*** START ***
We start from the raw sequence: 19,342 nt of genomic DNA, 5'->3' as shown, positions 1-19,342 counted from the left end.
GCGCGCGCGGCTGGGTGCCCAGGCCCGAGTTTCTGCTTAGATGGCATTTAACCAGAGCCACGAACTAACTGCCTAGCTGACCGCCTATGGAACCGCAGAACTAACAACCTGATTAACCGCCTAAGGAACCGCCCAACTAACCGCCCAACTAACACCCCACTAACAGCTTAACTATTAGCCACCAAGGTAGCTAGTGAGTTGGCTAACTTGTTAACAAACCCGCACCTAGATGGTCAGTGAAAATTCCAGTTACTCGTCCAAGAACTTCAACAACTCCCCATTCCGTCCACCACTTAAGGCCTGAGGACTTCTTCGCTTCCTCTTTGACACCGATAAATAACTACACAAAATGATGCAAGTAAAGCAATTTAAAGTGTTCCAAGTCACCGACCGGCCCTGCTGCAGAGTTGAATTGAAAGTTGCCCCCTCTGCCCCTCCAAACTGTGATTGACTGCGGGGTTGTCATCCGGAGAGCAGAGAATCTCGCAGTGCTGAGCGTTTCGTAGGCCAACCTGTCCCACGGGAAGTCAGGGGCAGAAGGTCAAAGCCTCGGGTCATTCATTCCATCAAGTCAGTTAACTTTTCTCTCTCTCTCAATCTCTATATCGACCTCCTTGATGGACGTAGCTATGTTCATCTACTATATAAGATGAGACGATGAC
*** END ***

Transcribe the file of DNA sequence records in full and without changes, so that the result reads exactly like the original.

We start from the raw sequence: 19,342 nt of genomic DNA, 5'->3' as shown, positions 1-19,342 counted from the left end.
GCGCGCGCGGCTGGGTGCCCAGGCCCGAGTTTCTGCTTAGATGGCATTTAACCAGAGCCACGAACTAACTGCCTAGCTGACCGCCTATGGAACCGCAGAACTAACAACCTGATTAACCGCCTAAGGAACCGCCCAACTAACCGCCCAACTAACACCCCACTAACAGCTTAACTATTAGCCACCAAGGTAGCTAGTGAGTTGGCTAACTTGTTAACAAACCCGCACCTAGATGGTCAGTGAAAATTCCAGTTACTCGTCCAAGAACTTCAACAACTCCCCATTCCGTCCACCACTTAAGGCCTGAGGACTTCTTCGCTTCCTCTTTGACACCGATAAATAACTACACAAAATGATGCAAGTAAAGCAATTTAAAGTGTTCCAAGTCACCGACCGGCCCTGCTGCAGAGTTGAATTGAAAGTTGCCCCCTCTGCCCCTCCAAACTGTGATTGACTGCGGGGTTGTCATCCGGAGAGCAGAGAATCTCGCAGTGCTGAGCGTTTCGTAGGCCAACCTGTCCCACGGGAAGTCAGGGGCAGAAGGTCAAAGCCTCGGGTCATTCATTCCATCAAGTCAGTTAACTTTTCTCTCTCTCTCAATCTCTATATCGACCTCCTTGATGGACGTAGCTATGTTCATCTACTATATAAGATGAGACGATGAC